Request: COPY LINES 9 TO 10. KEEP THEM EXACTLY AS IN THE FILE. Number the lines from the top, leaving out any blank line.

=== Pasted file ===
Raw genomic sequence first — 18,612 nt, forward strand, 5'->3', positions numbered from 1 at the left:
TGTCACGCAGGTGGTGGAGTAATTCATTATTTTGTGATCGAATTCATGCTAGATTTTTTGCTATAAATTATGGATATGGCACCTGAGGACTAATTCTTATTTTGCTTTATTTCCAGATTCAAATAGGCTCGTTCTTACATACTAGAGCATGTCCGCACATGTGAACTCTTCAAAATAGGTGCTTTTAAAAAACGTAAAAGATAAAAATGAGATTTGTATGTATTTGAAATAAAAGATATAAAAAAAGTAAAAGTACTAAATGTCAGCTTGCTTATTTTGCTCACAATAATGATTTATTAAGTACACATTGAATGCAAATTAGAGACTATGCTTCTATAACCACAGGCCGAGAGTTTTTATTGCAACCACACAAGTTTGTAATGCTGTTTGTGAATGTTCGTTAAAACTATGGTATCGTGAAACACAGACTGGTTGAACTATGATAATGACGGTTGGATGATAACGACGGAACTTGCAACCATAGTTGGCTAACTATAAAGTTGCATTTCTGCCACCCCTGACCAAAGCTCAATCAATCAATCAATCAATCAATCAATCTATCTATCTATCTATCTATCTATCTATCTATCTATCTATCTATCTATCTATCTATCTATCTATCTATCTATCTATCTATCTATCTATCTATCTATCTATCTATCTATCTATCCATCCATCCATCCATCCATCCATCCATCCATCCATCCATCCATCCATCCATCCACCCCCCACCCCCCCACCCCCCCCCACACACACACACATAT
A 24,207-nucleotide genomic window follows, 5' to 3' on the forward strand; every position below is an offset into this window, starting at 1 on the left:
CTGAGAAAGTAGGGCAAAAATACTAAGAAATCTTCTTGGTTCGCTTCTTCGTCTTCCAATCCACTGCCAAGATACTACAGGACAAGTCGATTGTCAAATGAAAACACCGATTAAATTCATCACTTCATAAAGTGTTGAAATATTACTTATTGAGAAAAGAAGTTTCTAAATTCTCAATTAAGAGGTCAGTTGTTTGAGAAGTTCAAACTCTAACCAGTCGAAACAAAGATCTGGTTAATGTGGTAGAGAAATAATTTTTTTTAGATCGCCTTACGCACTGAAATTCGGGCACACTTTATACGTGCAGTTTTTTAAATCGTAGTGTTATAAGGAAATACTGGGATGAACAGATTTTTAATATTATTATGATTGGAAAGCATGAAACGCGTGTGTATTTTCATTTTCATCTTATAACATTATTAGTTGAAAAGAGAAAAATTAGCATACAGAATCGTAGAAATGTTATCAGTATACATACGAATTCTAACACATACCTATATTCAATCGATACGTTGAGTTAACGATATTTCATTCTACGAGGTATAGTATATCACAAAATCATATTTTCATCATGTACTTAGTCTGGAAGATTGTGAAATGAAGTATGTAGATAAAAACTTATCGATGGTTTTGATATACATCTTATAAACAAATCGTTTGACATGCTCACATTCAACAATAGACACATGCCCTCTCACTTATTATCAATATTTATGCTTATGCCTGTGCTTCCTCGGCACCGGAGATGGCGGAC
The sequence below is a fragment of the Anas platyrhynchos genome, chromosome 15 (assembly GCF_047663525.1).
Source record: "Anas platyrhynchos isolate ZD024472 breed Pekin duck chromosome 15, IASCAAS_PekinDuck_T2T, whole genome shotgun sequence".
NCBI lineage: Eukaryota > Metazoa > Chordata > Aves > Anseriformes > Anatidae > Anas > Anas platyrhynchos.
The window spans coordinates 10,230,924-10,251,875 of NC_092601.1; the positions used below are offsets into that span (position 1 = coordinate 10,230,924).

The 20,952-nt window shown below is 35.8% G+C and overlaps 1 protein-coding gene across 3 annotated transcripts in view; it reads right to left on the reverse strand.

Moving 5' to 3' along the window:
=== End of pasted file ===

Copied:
The 20,952-nt window shown below is 35.8% G+C and overlaps 1 protein-coding gene across 3 annotated transcripts in view; it reads right to left on the reverse strand.

Moving 5' to 3' along the window: